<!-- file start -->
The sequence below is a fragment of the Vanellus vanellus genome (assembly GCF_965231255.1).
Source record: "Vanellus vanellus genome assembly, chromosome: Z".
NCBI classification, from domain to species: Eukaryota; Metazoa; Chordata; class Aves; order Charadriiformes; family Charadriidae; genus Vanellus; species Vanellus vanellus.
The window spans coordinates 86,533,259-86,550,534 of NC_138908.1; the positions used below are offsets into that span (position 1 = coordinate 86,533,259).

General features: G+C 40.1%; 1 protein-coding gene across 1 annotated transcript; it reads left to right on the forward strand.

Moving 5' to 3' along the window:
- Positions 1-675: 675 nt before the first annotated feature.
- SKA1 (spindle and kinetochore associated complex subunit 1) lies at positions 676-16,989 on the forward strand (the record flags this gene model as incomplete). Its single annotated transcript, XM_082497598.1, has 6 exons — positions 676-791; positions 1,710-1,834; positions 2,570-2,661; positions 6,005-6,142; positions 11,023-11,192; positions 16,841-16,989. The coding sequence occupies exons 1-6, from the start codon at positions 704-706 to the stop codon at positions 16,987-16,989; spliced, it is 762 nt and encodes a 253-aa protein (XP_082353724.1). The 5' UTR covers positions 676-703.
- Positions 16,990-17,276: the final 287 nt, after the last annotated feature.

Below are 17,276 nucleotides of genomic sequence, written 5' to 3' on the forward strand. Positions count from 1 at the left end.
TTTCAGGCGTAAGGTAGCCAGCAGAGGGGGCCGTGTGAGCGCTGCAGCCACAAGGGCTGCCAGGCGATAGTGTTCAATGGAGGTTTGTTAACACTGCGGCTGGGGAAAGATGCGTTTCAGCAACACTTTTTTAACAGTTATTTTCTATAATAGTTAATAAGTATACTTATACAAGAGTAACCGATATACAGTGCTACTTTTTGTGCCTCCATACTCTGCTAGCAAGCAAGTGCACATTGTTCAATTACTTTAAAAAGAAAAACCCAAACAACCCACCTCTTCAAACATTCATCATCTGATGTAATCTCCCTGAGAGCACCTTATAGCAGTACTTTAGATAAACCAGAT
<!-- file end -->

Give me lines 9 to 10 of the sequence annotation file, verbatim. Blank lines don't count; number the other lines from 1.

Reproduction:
- Positions 16,990-17,276: the final 287 nt, after the last annotated feature.

Below are 17,276 nucleotides of genomic sequence, written 5' to 3' on the forward strand. Positions count from 1 at the left end.